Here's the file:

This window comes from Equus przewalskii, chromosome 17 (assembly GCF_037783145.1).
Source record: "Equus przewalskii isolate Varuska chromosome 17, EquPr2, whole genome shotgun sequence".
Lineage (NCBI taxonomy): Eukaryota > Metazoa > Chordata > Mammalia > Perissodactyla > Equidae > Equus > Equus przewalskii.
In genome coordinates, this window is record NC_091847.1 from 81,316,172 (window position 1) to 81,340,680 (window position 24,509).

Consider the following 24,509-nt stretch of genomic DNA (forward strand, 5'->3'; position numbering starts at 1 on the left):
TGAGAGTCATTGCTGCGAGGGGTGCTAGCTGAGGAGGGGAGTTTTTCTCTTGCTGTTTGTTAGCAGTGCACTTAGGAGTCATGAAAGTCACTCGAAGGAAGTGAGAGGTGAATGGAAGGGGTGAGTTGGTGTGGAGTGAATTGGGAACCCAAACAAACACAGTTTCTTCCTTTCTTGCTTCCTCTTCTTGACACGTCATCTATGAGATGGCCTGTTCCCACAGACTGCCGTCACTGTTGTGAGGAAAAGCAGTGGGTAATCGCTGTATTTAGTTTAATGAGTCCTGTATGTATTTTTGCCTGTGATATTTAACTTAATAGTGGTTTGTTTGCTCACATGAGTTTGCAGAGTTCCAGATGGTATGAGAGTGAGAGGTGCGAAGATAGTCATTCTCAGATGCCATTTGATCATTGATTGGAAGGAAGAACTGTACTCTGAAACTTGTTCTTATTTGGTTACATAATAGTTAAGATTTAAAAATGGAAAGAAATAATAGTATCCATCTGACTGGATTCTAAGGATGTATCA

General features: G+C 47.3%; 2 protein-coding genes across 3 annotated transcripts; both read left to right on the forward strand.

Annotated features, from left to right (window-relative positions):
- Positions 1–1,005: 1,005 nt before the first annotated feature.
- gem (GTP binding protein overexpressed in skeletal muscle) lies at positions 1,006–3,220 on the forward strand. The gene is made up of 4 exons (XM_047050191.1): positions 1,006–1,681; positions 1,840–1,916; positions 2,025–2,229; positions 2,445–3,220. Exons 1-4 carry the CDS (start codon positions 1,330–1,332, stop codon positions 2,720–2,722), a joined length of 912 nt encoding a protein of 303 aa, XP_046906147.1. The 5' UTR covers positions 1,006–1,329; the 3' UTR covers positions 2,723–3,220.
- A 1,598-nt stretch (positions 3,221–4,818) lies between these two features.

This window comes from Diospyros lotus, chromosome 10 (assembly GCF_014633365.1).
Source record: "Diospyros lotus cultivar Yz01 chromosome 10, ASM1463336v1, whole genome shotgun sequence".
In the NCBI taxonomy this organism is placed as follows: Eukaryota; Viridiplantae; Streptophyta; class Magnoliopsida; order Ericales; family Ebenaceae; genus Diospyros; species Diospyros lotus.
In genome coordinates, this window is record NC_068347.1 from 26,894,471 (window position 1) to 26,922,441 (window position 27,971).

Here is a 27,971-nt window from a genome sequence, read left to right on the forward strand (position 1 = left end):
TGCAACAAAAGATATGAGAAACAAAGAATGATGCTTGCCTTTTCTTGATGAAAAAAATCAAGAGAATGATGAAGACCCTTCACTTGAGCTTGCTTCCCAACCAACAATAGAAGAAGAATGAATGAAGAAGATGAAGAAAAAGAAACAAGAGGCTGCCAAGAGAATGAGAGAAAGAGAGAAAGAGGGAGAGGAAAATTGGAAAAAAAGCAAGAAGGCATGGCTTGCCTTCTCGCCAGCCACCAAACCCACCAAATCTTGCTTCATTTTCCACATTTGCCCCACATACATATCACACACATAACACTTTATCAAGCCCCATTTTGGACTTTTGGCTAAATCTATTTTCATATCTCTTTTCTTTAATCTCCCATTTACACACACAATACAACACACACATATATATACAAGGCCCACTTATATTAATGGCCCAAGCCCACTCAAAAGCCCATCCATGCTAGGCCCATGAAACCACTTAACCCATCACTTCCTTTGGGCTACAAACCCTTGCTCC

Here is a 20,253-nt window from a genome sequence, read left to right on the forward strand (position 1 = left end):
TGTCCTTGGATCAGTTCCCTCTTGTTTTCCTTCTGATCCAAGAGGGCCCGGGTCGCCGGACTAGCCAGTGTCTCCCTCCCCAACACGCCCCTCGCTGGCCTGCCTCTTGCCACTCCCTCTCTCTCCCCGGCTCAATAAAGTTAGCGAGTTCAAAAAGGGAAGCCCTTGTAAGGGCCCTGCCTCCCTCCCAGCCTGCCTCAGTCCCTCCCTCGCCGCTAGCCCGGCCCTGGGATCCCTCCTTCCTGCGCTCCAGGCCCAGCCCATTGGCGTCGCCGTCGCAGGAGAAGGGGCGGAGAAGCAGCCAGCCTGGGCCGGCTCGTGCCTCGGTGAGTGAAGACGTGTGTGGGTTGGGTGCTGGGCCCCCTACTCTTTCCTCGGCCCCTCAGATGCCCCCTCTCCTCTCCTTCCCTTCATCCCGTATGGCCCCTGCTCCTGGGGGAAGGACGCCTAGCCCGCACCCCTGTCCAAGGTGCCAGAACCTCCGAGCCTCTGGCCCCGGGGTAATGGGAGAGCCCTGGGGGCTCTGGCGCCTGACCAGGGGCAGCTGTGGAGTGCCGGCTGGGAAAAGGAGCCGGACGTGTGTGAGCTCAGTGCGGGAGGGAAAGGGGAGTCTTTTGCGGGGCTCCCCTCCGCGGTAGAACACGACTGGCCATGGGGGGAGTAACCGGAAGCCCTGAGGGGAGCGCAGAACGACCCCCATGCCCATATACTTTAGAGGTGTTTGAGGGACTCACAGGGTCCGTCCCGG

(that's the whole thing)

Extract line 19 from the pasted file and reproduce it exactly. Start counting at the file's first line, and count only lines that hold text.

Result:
TGTCCTTGGATCAGTTCCCTCTTGTTTTCCTTCTGATCCAAGAGGGCCCGGGTCGCCGGACTAGCCAGTGTCTCCCTCCCCAACACGCCCCTCGCTGGCCTGCCTCTTGCCACTCCCTCTCTCTCCCCGGCTCAATAAAGTTAGCGAGTTCAAAAAGGGAAGCCCTTGTAAGGGCCCTGCCTCCCTCCCAGCCTGCCTCAGTCCCTCCCTCGCCGCTAGCCCGGCCCTGGGATCCCTCCTTCCTGCGCTCCAGGCCCAGCCCATTGGCGTCGCCGTCGCAGGAGAAGGGGCGGAGAAGCAGCCAGCCTGGGCCGGCTCGTGCCTCGGTGAGTGAAGACGTGTGTGGGTTGGGTGCTGGGCCCCCTACTCTTTCCTCGGCCCCTCAGATGCCCCCTCTCCTCTCCTTCCCTTCATCCCGTATGGCCCCTGCTCCTGGGGGAAGGACGCCTAGCCCGCACCCCTGTCCAAGGTGCCAGAACCTCCGAGCCTCTGGCCCCGGGGTAATGGGAGAGCCCTGGGGGCTCTGGCGCCTGACCAGGGGCAGCTGTGGAGTGCCGGCTGGGAAAAGGAGCCGGACGTGTGTGAGCTCAGTGCGGGAGGGAAAGGGGAGTCTTTTGCGGGGCTCCCCTCCGCGGTAGAACACGACTGGCCATGGGGGGAGTAACCGGAAGCCCTGAGGGGAGCGCAGAACGACCCCCATGCCCATATACTTTAGAGGTGTTTGAGGGACTCACAGGGTCCGTCCCGG